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I Smile Back

Year: 2015
Production Co: Egoli Tossell Pictures
Director: Adam Salky
Writer: Paige Dylan/Amy Koppelman
Cast: Sarah Silverman, Josh Charles, Oona Laurence

It's a little bit of a premise in search of a story – feeling like you could pick any stretch of weeks or months in Laney's (Sarah Silverman) life to tell the same story.

Because without giving too much away, the final scene makes it plain there might be no redemption for her as she continually struggles with (and gives into) the same demons she has when we first meet her.

As the film takes its time to reveal, she's harbouring a self destructive streak because of the way her father abandoned her as a girl – although even when he re-enters the story in the form of Chris Sarandon it doesn't provide the closure either you or Laney hopes for, and it certainly doesn't exorcise whatever demons she's carrying because of it.

She might also be suffering a plain old chemically-based mental illness which is expressed as various addictions she can't bring under control. When the film opens her husband Bruce (Josh Charles) is playing outside with their cherubic kids while she sits in the bathroom snorting coke.

On the surface the attractive couple have a perfect life with their beautiful family and warm, lovely home. But underneath the surface Laney is crumbling.

She starts an argument with the guard at her kids' school because she's been too scattered to bring her ID to get inside. When her son has a disagreement with a school friend, Laney angrily rings the friend's mother late at night to abuse her between swigs from a vodka bottle.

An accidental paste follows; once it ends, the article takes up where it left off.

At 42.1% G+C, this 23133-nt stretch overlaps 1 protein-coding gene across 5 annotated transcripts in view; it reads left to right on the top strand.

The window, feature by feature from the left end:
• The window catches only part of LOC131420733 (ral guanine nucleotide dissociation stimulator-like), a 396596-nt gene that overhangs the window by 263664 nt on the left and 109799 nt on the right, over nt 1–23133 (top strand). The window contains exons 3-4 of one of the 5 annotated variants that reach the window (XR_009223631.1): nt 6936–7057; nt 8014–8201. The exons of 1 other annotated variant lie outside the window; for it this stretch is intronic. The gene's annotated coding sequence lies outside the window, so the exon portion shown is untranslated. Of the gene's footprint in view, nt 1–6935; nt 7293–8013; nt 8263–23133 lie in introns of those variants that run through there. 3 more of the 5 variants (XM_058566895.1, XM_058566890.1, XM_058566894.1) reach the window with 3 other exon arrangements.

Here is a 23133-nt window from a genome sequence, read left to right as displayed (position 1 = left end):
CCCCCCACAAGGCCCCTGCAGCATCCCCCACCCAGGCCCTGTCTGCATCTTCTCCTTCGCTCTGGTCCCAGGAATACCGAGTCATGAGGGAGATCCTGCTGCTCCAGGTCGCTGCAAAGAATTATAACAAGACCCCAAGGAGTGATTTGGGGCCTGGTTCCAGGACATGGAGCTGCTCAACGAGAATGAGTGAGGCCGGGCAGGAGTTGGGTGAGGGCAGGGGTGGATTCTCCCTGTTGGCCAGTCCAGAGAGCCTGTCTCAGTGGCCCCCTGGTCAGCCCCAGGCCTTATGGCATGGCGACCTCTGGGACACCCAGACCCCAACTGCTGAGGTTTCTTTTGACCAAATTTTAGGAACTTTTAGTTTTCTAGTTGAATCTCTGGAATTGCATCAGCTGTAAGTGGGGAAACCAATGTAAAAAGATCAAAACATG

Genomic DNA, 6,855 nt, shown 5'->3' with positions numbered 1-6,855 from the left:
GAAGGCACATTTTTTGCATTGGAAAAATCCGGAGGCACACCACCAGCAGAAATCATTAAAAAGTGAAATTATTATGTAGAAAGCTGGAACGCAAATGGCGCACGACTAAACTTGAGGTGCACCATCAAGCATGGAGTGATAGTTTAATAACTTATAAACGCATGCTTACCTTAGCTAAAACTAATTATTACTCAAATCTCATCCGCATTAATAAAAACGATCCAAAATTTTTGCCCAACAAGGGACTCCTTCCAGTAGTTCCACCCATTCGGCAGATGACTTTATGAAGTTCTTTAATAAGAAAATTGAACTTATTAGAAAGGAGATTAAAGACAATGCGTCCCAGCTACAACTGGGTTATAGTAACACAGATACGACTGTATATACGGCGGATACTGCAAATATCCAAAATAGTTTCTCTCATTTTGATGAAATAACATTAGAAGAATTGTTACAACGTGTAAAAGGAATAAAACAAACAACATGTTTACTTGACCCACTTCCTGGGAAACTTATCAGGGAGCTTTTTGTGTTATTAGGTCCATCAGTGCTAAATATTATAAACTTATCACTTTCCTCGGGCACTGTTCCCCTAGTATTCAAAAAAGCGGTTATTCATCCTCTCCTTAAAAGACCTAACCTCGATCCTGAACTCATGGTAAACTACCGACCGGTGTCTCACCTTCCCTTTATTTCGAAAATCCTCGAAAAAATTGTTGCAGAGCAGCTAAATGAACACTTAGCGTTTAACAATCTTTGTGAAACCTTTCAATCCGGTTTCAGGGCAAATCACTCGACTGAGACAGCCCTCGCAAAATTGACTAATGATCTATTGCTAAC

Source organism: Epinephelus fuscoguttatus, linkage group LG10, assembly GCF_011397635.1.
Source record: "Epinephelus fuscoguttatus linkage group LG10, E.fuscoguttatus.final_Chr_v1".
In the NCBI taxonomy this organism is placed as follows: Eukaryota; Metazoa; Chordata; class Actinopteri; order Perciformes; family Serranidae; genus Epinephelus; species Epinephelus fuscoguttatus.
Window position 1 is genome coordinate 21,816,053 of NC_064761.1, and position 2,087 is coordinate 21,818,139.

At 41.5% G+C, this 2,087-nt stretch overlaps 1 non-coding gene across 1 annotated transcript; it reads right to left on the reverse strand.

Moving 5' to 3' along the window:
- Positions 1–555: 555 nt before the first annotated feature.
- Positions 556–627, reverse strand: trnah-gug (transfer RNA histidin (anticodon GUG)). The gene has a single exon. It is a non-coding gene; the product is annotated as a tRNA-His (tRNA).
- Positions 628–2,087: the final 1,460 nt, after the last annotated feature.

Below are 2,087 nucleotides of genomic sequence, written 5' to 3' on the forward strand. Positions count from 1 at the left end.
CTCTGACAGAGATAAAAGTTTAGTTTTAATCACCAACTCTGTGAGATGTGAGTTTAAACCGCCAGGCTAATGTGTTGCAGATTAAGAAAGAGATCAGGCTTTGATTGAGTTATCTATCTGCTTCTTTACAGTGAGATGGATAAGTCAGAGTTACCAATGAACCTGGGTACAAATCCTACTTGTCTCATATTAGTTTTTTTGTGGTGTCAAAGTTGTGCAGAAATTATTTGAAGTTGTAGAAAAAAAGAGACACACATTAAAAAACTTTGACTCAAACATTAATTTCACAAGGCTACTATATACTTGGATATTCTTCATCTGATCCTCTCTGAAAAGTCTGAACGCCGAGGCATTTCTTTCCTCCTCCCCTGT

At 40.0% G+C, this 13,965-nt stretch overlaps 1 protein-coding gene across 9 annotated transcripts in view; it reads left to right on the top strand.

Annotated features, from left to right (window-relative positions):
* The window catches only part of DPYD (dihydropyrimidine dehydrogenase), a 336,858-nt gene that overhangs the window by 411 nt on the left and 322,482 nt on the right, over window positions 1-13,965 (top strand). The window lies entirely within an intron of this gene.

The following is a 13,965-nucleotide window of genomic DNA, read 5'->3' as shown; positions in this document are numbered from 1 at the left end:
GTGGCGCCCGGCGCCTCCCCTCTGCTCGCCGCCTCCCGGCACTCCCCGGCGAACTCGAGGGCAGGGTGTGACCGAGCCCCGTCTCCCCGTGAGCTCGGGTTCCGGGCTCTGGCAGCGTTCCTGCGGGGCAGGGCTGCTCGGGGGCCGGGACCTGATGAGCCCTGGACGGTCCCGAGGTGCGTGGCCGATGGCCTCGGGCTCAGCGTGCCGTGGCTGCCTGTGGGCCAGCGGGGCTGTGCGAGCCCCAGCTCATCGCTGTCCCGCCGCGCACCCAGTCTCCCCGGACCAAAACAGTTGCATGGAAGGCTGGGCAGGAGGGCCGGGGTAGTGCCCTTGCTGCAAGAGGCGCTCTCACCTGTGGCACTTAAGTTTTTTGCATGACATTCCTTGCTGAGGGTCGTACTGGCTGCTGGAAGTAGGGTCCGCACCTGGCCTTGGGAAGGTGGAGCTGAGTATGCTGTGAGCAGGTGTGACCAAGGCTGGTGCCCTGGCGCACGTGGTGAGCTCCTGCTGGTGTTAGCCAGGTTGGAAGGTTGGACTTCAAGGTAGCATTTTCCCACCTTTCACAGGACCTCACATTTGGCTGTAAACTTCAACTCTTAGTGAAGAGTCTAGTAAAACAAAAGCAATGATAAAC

She crawls into her daughter's bedroom, barely able to walk, to fall asleep drunk on the floor. She's regularly sleeping with one of her friend's husbands in a hotel, seeming to hate him for it as much as she does herself.

Even when she accompanies Bruce on a business trip and it gives them to chance to reconnect a bit, you hope Laney isn't going to find a way to mess it all up (aside from taking the opportunity to visit and confront her father), but the script by Paige Dylan and Amy Koppelman, who wrote the novel it's based on, seems to be assuring you there's little to no hope for Laney at all.

The performances are routinely great, especially by Silverman in the central role. Some critics have taken against it for being televisual and even depressing, and owing to the visual approach and the final scene I can agree with both assessments, but I'm a fan of Silverman's and love seeing her do good dramatic work.

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